This book is actually a short story and a novella. The novella addresses what happened in the short story. That story is Franny’s. Franny is a sharp undergrad who, like Holden Caulfield before her, is sick and tired of society’s phonies. She condemns the materialistic status-seekers among her and recognizes that the backlash offered by “bohemians” (“hippy” being a concept still in its infancy in 1961) is just another form of conformity. She has a nervous breakdown during the weekend of a big college game, scares away her boyfriend, and goes back home to recuperate. In the novella that follows we learn that she has turned to religion, clutching an unorthodox Christian book and reciting its mysterious prayer under her breath. Much of the rest of the book is her more world-weary brother Zooey giving some advice. That doesn’t sound very exciting (or feminist!), but Zooey’s point is worth reading. Zooey is sympathetic to Franny’s anti-phony stance, but is concerned that her obsession with the prayer is bordering on a sort of extremism. His advice, put simply, is that nobody is perfect, and using esoteric knowledge against other people is dangerous.
Although the themes are more spiritual than political, Franny believing herself to be alone in seeing the evils of the world does remind me of the myopia of the worst activists (the ones who never fail to get written about in the conservative press). If we translate Zooey’s message to activism, we get a call for a politics that is less ideologically rigid, but more engaged, if patient. Reading Franny and Zooey, I couldn’t avoid thinking that it hasn’t aged a day. Except chain-smoking is way down. Progress!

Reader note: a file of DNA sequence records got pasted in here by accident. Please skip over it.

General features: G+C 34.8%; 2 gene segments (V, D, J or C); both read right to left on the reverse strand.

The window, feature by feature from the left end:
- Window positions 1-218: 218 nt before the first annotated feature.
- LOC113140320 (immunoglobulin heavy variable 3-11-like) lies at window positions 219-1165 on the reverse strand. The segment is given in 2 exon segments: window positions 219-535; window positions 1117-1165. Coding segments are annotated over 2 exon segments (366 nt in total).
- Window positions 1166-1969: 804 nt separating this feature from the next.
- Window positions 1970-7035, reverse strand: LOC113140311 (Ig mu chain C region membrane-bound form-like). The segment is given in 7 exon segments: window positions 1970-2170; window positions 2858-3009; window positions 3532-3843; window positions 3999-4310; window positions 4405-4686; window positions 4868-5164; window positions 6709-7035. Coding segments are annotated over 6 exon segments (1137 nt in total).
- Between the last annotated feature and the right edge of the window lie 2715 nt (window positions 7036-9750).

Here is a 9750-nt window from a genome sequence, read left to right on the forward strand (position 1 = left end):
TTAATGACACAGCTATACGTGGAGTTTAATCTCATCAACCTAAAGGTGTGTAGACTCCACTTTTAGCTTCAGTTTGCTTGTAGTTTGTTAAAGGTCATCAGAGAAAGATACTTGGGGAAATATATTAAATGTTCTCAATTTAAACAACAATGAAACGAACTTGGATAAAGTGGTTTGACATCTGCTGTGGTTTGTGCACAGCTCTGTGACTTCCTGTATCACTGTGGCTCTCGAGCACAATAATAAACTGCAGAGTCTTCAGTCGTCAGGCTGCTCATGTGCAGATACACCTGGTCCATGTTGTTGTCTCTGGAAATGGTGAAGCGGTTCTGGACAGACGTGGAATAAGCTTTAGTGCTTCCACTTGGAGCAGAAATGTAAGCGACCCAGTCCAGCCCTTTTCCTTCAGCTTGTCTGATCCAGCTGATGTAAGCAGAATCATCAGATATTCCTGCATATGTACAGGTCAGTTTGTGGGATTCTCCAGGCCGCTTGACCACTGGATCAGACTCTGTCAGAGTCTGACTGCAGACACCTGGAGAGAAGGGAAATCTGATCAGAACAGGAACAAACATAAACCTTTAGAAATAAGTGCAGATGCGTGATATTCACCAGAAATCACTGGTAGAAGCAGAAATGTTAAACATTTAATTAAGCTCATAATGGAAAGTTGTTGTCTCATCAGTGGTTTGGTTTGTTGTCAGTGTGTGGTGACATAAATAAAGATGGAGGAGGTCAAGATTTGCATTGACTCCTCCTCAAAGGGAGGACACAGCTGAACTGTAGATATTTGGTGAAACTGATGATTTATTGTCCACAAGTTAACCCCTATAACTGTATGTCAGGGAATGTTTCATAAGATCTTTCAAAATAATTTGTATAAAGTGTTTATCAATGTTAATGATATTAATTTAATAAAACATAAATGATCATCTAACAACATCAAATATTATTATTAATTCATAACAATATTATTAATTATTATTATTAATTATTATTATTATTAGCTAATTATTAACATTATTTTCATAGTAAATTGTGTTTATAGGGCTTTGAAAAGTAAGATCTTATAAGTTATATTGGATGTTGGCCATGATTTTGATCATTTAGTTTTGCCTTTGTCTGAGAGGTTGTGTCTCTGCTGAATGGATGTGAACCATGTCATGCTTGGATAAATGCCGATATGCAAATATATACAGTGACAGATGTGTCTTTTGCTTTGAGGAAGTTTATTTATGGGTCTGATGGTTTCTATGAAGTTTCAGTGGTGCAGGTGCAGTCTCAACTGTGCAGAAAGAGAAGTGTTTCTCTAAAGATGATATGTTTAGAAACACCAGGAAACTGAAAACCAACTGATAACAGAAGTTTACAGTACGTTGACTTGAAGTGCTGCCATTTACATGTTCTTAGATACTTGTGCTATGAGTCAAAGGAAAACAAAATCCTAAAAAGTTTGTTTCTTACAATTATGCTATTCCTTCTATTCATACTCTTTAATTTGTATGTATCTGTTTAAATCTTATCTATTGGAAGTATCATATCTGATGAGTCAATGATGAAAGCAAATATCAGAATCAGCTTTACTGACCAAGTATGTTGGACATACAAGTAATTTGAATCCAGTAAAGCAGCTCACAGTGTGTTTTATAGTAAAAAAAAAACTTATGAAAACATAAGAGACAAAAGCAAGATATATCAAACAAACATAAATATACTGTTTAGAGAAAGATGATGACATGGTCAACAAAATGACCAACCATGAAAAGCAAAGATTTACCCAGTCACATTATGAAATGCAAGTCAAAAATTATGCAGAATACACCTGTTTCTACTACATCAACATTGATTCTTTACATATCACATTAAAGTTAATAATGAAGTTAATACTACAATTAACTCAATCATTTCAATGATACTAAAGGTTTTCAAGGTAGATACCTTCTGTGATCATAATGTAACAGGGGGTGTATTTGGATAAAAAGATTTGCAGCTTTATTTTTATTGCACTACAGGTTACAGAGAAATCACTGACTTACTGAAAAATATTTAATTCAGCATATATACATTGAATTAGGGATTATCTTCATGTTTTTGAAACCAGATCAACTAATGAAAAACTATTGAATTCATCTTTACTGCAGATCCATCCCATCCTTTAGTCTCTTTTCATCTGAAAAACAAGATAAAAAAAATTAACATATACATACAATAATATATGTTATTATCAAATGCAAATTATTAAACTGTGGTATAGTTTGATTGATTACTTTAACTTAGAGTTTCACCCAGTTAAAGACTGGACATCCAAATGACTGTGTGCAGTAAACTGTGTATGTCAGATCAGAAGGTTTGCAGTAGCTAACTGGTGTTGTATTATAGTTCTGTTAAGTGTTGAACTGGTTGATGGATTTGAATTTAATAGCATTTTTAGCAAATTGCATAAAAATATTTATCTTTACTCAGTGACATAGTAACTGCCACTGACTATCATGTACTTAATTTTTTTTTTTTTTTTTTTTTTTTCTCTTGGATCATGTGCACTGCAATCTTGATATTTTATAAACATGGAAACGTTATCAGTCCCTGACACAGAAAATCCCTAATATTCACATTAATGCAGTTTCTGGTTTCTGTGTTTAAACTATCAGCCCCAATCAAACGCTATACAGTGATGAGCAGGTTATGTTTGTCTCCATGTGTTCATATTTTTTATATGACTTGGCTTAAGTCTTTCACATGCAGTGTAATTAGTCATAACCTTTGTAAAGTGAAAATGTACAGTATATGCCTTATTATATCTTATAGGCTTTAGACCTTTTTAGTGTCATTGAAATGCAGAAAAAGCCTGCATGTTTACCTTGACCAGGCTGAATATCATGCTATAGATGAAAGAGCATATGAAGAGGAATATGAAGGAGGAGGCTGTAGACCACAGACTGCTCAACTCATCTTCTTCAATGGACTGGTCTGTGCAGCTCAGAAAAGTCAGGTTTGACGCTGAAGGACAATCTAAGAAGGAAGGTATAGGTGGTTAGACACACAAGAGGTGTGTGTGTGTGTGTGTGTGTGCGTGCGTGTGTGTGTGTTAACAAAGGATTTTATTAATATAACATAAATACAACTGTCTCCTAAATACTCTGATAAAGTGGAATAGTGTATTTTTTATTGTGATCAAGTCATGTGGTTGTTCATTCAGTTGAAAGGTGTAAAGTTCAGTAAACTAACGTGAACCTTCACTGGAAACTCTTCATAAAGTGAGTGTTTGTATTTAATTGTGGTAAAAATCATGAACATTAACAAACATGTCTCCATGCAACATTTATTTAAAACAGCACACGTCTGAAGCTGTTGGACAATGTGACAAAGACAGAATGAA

Umberto Eco, Foucault’s Pendulum (1988)
The protagonists of this famous novel by Eco (one of 2016’s many celebrity victims—R.I.P.) are publishers who specialize in books about the occult and conspiracy theories. However, just as Cosmo Kramer turned his book on coffee tables into a coffee table itself, so these publishers devise their own conspiracy while producing books about conspiracies. So what’s the connection to the academic left? Well, the publishers are veterans of 70s student activism, and it continues to haunt them in various ways. It’s not hard to see that there is a connection between the wide-eyed conspiracists and the often-overzealous activists who are quick to label acquaintances rightists and fascists. Whether bourgeois occultist, student radical, or anything else, we all face the danger of getting too caught up in our own prejudices.
Gilbert Adair (Writer) and Bernardo Bertolucci (Director), The Dreamers (2003)
This film is set during the 1968 Paris student riots—one of the most significant events in Western student activism. The story is about a young French brother and sister who take an American exchange student, and fellow film buff, under their wing. He stays with them in their apartment when their parents go on a trip. The three spend their days mooching off said parents while watching films, having sex, talking left politics, and not going to school. The American is softer and certainly more inclined to pacifism than the siblings, and ultimately, this is the wedge between the three of them. The siblings join the riots, but the American falls back, wary of the violence. Are the siblings finally taking a step towards maturity and doing something with their lives, or is participating in the most violent aspects of the riots an extension of their decadence?
Tom Wolfe, The Electric Kool-Aid Acid Test (1968)